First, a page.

A Portobello Ramble


Wooden binI am sure everyone would agree that a painted wooden owl should not be left out in the rain. It was because of this that The Head Gardener was delighted, when we took two more large bags of green waste to the dump, to find a wooden bin she thought was just the job for Winnie the Pooh’s friend, Wol.

Owl in bin 1Owl in bin 2

Back home she nailed the container to the top of one of the dead stumps along the back drive, and, with the promise of easy morsels within, persuaded the owl to take up residence. The rose surrounding our new friend is Félicité Perpetué, which we rescued from the undergrowth last year. It will soon be in bloom.

I scanned another dozen colour slides from the Streets of London series. These were taken on one walk in May 2004.

Lancaster Road W11

The Market Bar stands on the corner of Lancaster Road and Portobello Road, W11. The name derives from the world famous antiques market in which it is situated. It is one of the many London Pubs that hosts a Thai restaurant. Note the ubiquitous pigeons perched to the right of the cherubic sculpture. A couple of miles away in Marylebone is the Seashell seafood restaurant. I think the artwork would suit that establishment rather better.

Alba Place, W11

Portobello Road W11 1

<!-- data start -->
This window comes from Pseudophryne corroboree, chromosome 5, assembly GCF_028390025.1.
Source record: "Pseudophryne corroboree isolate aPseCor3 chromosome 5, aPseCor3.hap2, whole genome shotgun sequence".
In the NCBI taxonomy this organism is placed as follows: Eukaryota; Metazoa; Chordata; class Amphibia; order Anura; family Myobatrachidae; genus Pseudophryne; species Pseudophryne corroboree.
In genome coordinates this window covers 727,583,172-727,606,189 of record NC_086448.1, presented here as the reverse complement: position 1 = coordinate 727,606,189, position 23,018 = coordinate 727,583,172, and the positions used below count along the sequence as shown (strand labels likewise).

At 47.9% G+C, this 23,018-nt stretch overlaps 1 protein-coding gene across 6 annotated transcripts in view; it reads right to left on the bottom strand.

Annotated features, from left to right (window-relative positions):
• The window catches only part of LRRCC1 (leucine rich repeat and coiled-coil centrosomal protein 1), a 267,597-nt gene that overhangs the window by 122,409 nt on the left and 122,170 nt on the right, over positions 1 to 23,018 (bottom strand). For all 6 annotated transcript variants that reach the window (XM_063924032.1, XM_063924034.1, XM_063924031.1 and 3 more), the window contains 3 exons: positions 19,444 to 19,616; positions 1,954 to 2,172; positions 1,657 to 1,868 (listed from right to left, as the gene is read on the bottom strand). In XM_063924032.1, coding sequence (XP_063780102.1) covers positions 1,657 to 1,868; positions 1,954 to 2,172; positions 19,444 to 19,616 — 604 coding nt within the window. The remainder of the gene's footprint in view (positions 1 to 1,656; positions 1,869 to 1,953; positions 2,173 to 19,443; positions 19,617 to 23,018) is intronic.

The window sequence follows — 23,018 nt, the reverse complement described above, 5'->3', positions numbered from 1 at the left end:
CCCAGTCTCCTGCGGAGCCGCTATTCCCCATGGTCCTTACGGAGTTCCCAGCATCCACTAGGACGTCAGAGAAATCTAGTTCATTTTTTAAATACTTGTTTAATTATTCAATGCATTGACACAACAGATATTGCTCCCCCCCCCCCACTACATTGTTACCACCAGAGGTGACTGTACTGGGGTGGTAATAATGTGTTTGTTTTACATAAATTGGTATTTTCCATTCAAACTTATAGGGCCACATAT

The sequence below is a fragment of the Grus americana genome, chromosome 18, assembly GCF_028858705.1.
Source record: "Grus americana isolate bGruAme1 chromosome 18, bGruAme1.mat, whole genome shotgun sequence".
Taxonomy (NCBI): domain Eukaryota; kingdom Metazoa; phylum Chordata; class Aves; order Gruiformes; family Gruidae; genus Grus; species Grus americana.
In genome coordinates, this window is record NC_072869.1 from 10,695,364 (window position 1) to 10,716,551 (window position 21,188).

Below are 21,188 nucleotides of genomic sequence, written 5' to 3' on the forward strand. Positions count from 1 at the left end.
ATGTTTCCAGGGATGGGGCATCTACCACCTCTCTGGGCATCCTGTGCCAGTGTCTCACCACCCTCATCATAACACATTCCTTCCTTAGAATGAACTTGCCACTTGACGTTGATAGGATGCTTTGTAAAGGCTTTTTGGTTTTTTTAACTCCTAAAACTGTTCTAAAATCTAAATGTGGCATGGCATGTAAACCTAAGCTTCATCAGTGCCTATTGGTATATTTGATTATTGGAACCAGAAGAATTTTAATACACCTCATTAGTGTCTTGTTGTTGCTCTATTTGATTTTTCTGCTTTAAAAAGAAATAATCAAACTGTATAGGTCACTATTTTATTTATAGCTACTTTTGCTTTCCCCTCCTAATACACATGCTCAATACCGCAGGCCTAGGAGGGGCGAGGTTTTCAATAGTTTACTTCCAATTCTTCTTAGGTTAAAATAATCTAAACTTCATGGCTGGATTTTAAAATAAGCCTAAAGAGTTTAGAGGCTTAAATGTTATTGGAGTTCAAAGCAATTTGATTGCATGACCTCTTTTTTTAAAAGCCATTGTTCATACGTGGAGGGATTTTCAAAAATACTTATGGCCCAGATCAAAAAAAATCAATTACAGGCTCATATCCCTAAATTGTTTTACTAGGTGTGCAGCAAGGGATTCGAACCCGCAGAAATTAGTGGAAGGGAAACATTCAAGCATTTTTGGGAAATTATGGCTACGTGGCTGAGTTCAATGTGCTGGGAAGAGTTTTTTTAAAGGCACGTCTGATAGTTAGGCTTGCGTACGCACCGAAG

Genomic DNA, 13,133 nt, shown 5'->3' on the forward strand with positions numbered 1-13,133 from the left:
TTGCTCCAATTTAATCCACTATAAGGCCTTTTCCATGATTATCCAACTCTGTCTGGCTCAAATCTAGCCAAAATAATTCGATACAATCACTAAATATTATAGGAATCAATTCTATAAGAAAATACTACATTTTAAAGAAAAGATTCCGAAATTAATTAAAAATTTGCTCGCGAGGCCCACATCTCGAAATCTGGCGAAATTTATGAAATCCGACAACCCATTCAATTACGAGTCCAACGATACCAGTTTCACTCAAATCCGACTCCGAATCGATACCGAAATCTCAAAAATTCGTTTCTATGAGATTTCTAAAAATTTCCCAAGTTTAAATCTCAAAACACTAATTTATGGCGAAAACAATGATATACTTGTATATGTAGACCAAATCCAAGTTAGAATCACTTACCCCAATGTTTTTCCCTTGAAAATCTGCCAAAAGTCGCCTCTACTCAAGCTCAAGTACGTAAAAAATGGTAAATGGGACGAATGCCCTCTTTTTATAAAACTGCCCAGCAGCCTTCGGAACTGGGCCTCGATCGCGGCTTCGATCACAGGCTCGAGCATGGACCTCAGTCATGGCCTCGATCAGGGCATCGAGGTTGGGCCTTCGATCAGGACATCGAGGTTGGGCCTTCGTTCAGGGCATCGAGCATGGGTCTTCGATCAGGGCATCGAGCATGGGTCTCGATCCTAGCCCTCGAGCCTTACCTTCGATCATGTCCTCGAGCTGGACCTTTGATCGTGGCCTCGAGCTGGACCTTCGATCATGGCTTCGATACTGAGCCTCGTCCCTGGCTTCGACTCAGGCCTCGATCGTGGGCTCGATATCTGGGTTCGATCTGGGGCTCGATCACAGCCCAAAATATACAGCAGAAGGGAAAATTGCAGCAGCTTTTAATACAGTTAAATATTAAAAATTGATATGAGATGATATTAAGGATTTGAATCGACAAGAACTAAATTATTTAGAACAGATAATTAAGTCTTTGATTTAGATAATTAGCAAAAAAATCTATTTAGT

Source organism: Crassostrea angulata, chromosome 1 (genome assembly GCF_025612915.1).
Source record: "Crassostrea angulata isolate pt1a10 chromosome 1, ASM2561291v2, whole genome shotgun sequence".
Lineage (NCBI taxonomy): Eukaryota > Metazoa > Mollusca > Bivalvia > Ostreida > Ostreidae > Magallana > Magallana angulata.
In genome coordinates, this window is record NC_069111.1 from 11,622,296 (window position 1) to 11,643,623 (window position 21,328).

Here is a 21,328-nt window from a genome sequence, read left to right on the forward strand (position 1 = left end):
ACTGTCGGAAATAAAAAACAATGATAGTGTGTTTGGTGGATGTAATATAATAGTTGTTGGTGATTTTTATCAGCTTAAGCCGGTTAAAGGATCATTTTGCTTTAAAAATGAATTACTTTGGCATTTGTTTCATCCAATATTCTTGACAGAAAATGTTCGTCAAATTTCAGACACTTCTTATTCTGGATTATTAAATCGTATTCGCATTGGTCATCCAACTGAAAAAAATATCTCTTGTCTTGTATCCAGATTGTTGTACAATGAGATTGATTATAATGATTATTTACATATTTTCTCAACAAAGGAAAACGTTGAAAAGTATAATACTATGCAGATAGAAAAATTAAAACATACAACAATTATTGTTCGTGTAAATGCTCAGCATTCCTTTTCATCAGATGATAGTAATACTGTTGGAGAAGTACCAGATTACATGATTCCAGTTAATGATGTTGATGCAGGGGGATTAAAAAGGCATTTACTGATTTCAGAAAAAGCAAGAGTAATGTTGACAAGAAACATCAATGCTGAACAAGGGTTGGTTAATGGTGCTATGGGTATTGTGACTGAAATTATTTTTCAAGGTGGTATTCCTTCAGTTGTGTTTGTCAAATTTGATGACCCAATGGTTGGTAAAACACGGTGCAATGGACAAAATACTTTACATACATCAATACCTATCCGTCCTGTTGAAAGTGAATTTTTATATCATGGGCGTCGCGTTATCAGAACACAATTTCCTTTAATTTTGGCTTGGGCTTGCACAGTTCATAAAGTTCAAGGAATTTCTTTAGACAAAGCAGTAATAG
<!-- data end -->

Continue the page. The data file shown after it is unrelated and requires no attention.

At the NW end of Portobello Road the food market, with some general stalls, is a daily event. When, a few years later, I took up residence in Sutherland Place, I would shop there regularly,

Portobello Road W11 2

and enjoy many a plentiful fry-up in the delightful Eve’s Market Café.

Lonsdale Road W11

A little more in keeping with most of the modern public conveniences in London, this one in Lonsdale Road, seeming more substantial, makes the user less afraid that the door will open while he or she is enthroned, or, worse still, not open at all until the automatic cleansing operation has done its job. Twelve years on, it is a rare London street that does not contain pedestrians engaged in mobile phone conversations.

Denbigh Close W11

I took this photo of Alice’s antique shop on the corner of Denbigh Close at the Bayswater end of Portobello Road, for my eponymous granddaughter, then aged four.

Simon Close W11

Simon Close lies off the Notting Hill Gate end of Portobello. This shop marks the end of the market. Further on are rows of delightful cottages.

Palace Gardens Terrace W8

On into Bayswater, this gentleman took a rest in Palace Gardens Terrace, W8.

Garden Mews W2

Garden Mews, W2 is just one of the many enticingly elegant enclaves to be found in many parts of the capital. They tend, of necessity, to guard their privacy.

Queensway W2